Hands-on Gear Review
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Street Price: $170
Pros: Great price, light weight, nice pockets.
Cons: Not as comfortable, not as durable.
Best Uses: Backpacking, mountaineering, trekking.
The Flash 65 has been discontinued and is replaced by the REI Flash 62. The 62 is a big upgrade over the 65 as you will see in the review of the 62.
The Flash 65 is a fairly comfortable pack that is extremely light. It is the lightest pack in our review and could easily compete with most specifically designed lightweight packs on the market. However, it is comfortable enough and has enough features to compete with more average weight, general use backpacking, trekking and mountaineering packs. One of the REI Flash 65's brightest points is that at $170 it is by far and away the least expensive pack in our review. The downside is you don't get a lot of frame and suspension or durability for that $170. But if you go on shorter trips or pack lighter than 35-40 pounds and are careful with your pack not to rip it, then you will be perfectly happy with the REI Flash 65.
If you are someone who is trying to pack lighter and don't want a super heavy pack but need a little more support, consider the Gregory Z 65. The Z 65 is a little heavier but much more supportive and more durable. If you often carry 35-40 pounds you should consider buying a more supportive pack. It might be a little heavier but most people will be happier in the long run. The REI Flash 65 is also a excellent choice for lightweight backpackers and trekkers who want a little more support than a "frame-less" pack not only because it will carry better but it will keep your back protected from sharp items.
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OutdoorGearLab Editors' Hands-on Review
We liked the suspension of the Flash 65 considering how light it is. It transferred the load well and protected our backs from strangely shaped or sharp items (think stoves, cams etc.) from jabbing us in the back, a problem on some similar weight, "frame-less" packs.
We thought this pack compared well with other packs in our review when carrying 30-35 pounds and under. Once we got to 35 pounds we thought the Gregory Z 65 pack was more comfortable, along with all the other packs in our review. We liked the pockets on back and used them a ton for smaller and easily accessible items. It was harder to get bigger items (like a big 10 oz. container of sun block) out of the back zippered pocket when the pack was super full. We did like the "Kangaroo pocket" and, depending on the trip, we loved to put wet cloths, flip flops (or five fingers, depending on your preference) and it even seemed like the prefect place for our smelly garbage bag.
The straps underneath the pack are nice and just barely long enough to fit most sleeping pads. But we wish that they didn't put on the plastic strap end holder things – they make the straps harder to adjust with sleeping pads or other items in there. So we just cut them off. At first we were a little skeptical of the Velcro closure pocket underneath the lid but if worked fantastically. We have no complaints after using this pack on several trips in the North Cascades.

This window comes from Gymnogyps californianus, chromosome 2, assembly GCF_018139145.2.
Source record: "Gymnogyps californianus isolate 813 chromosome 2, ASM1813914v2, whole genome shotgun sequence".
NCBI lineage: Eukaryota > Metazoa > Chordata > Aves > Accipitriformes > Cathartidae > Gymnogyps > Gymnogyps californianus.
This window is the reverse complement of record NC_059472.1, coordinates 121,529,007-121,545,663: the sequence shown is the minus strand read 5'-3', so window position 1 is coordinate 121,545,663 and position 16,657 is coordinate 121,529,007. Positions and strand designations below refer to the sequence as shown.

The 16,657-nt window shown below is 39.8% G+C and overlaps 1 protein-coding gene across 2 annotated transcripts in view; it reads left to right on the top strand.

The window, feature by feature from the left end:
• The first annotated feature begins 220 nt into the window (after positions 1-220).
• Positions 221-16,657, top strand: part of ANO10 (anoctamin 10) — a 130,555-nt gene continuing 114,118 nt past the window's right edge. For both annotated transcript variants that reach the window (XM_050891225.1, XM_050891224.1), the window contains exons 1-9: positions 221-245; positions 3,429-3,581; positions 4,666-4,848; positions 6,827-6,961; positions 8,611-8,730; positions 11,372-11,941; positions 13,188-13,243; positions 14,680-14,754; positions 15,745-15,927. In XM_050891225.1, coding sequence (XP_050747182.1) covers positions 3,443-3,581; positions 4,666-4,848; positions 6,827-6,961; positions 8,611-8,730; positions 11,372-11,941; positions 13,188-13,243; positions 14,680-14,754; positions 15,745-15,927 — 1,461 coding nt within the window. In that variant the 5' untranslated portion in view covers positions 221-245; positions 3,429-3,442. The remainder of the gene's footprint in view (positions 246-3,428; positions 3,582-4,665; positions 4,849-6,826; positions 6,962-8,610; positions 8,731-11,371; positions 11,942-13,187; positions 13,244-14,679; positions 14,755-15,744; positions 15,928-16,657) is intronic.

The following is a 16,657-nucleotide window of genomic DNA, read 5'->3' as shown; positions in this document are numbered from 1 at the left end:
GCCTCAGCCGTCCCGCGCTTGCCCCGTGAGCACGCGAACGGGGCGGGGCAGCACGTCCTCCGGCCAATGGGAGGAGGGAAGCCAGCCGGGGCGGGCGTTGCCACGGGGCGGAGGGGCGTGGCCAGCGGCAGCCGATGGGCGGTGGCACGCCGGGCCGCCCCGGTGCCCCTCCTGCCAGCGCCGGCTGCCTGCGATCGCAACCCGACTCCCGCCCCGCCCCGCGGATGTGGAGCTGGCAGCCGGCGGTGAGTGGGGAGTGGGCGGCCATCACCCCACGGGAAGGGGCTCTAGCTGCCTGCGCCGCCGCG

There are also several lash points on the back and top of this pack which we used to attach crampons. They are in versatile positions and could have many applications. We also thought the Flash 65 was the one of the best of any pack in our review for holding one or two ice axes. Axes attached firmly and securely without leaning back or to the side at strange angles.
We didn't love the shoulders straps on this pack. They were lightweight and breathed okay, but with loads more than 30-35 pounds, after a few hours on the trail testers agreed they weren't nearly as comfy as other packs we looked at. Same goes for the waist belt. A couple testers thought the frame was "too stiff" and despite the stiffness the frame didn't transfer the load effectively to the waist belt because they didn't have enough structure to take it.
As a whole most of our testers thought that for loads under 30-35 pounds the Flash 65 stood up just as well as other packs we tested. Once over 30-35 pounds, however, the Flash quickly fell behind. This is where the Flash straddles the line of an ultra-light pack and a more traditional pack. It can carry more weight than a frame-less or minimalist frame pack but doesn't carry heavier loads nearly as well as a traditional pack. But, hey, it's one to three pounds lighter than all the other packs, so what can you say. We also thought that the fabric on the Flash 65 was the least durable in our review. We just used it on hiking trails (Which are often overgrown in North Cascades National park) and the mesh pockets on the sides of the pack ripped quickly; so did a few small holes on the side of the pack.
The people who will be the happiest with the REI Flash 65 are climbers, lightweight backpackers or trekkers who pack fairly light and keep their loads under 30-35 pounds. We think average backpacker would use the REI flash for 2-5 days, but you could go longer. The Flash 65 is a nice way for folks who want to save more weight but aren't ready for or don't want an ultra-light frame-less or minimalist frame pack.
At $170 the REI Flash 65 is the least expensive pack in our review. It is also by far the lightest. It almost competes with a different category of pack but still crosses over nicely. So if you were on the fence whether you should get a true ultra-light pack or a more traditional pack then you should at least check out the Flash 65. It most closely compares with the Gregory Z 65, which at $230 is $60 more. While the Gregory sports more bells and whistles and is more durable the Flash is 25 percent less expensive and around a pound lighter.
— Ian Nicholson
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Most recent review: October 24, 2012
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